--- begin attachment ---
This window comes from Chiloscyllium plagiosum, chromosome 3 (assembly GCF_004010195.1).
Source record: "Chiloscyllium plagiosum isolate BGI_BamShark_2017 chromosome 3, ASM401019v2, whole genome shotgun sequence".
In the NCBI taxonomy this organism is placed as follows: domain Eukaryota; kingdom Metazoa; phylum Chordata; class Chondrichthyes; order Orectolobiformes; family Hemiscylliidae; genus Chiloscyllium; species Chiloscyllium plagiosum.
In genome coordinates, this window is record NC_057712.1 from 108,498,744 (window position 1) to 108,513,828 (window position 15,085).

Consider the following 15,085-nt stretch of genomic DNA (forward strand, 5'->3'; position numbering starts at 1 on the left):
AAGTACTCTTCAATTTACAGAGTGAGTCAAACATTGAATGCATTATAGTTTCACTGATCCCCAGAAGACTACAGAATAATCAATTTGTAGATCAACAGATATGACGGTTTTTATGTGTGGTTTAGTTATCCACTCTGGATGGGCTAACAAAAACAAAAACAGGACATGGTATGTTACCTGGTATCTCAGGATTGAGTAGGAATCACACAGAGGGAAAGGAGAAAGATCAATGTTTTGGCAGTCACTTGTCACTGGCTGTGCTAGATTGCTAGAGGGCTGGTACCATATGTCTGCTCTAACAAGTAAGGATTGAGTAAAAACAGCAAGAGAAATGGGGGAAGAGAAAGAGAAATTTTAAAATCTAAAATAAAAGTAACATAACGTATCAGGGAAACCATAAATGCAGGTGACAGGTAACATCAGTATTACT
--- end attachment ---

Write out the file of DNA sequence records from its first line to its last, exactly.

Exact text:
This window comes from Chiloscyllium plagiosum, chromosome 3 (assembly GCF_004010195.1).
Source record: "Chiloscyllium plagiosum isolate BGI_BamShark_2017 chromosome 3, ASM401019v2, whole genome shotgun sequence".
In the NCBI taxonomy this organism is placed as follows: domain Eukaryota; kingdom Metazoa; phylum Chordata; class Chondrichthyes; order Orectolobiformes; family Hemiscylliidae; genus Chiloscyllium; species Chiloscyllium plagiosum.
In genome coordinates, this window is record NC_057712.1 from 108,498,744 (window position 1) to 108,513,828 (window position 15,085).

Consider the following 15,085-nt stretch of genomic DNA (forward strand, 5'->3'; position numbering starts at 1 on the left):
AAGTACTCTTCAATTTACAGAGTGAGTCAAACATTGAATGCATTATAGTTTCACTGATCCCCAGAAGACTACAGAATAATCAATTTGTAGATCAACAGATATGACGGTTTTTATGTGTGGTTTAGTTATCCACTCTGGATGGGCTAACAAAAACAAAAACAGGACATGGTATGTTACCTGGTATCTCAGGATTGAGTAGGAATCACACAGAGGGAAAGGAGAAAGATCAATGTTTTGGCAGTCACTTGTCACTGGCTGTGCTAGATTGCTAGAGGGCTGGTACCATATGTCTGCTCTAACAAGTAAGGATTGAGTAAAAACAGCAAGAGAAATGGGGGAAGAGAAAGAGAAATTTTAAAATCTAAAATAAAAGTAACATAACGTATCAGGGAAACCATAAATGCAGGTGACAGGTAACATCAGTATTACT